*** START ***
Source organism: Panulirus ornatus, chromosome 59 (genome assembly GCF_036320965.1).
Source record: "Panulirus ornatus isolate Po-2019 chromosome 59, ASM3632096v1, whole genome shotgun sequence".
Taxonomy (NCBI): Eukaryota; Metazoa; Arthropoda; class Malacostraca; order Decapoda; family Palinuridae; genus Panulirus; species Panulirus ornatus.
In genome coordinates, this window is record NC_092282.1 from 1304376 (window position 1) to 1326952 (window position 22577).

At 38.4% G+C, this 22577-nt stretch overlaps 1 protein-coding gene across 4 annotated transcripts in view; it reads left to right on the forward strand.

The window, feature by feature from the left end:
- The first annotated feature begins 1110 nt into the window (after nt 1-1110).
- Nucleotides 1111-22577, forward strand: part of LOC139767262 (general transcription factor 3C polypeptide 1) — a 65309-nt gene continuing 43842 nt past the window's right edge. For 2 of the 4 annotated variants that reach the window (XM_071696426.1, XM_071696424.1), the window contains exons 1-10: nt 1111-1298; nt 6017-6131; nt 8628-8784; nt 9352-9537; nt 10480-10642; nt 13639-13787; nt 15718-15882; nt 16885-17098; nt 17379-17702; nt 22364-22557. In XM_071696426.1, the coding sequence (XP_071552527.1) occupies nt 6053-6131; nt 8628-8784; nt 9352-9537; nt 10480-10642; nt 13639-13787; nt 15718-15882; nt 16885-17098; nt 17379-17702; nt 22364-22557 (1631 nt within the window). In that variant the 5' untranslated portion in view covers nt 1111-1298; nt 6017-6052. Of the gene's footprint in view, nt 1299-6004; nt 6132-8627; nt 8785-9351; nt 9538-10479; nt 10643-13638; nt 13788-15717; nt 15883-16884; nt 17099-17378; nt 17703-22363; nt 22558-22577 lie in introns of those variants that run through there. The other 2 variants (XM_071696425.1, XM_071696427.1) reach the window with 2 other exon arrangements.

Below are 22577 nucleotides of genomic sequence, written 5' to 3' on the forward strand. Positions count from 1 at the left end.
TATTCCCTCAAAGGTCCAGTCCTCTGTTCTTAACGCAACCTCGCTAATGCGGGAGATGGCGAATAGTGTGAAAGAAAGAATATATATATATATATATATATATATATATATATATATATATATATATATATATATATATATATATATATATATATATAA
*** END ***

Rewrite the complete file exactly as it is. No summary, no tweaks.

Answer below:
Source organism: Panulirus ornatus, chromosome 59 (genome assembly GCF_036320965.1).
Source record: "Panulirus ornatus isolate Po-2019 chromosome 59, ASM3632096v1, whole genome shotgun sequence".
Taxonomy (NCBI): Eukaryota; Metazoa; Arthropoda; class Malacostraca; order Decapoda; family Palinuridae; genus Panulirus; species Panulirus ornatus.
In genome coordinates, this window is record NC_092282.1 from 1304376 (window position 1) to 1326952 (window position 22577).

At 38.4% G+C, this 22577-nt stretch overlaps 1 protein-coding gene across 4 annotated transcripts in view; it reads left to right on the forward strand.

The window, feature by feature from the left end:
- The first annotated feature begins 1110 nt into the window (after nt 1-1110).
- Nucleotides 1111-22577, forward strand: part of LOC139767262 (general transcription factor 3C polypeptide 1) — a 65309-nt gene continuing 43842 nt past the window's right edge. For 2 of the 4 annotated variants that reach the window (XM_071696426.1, XM_071696424.1), the window contains exons 1-10: nt 1111-1298; nt 6017-6131; nt 8628-8784; nt 9352-9537; nt 10480-10642; nt 13639-13787; nt 15718-15882; nt 16885-17098; nt 17379-17702; nt 22364-22557. In XM_071696426.1, the coding sequence (XP_071552527.1) occupies nt 6053-6131; nt 8628-8784; nt 9352-9537; nt 10480-10642; nt 13639-13787; nt 15718-15882; nt 16885-17098; nt 17379-17702; nt 22364-22557 (1631 nt within the window). In that variant the 5' untranslated portion in view covers nt 1111-1298; nt 6017-6052. Of the gene's footprint in view, nt 1299-6004; nt 6132-8627; nt 8785-9351; nt 9538-10479; nt 10643-13638; nt 13788-15717; nt 15883-16884; nt 17099-17378; nt 17703-22363; nt 22558-22577 lie in introns of those variants that run through there. The other 2 variants (XM_071696425.1, XM_071696427.1) reach the window with 2 other exon arrangements.

Below are 22577 nucleotides of genomic sequence, written 5' to 3' on the forward strand. Positions count from 1 at the left end.
TATTCCCTCAAAGGTCCAGTCCTCTGTTCTTAACGCAACCTCGCTAATGCGGGAGATGGCGAATAGTGTGAAAGAAAGAATATATATATATATATATATATATATATATATATATATATATATATATATATATATATATATATATATATATATATATAA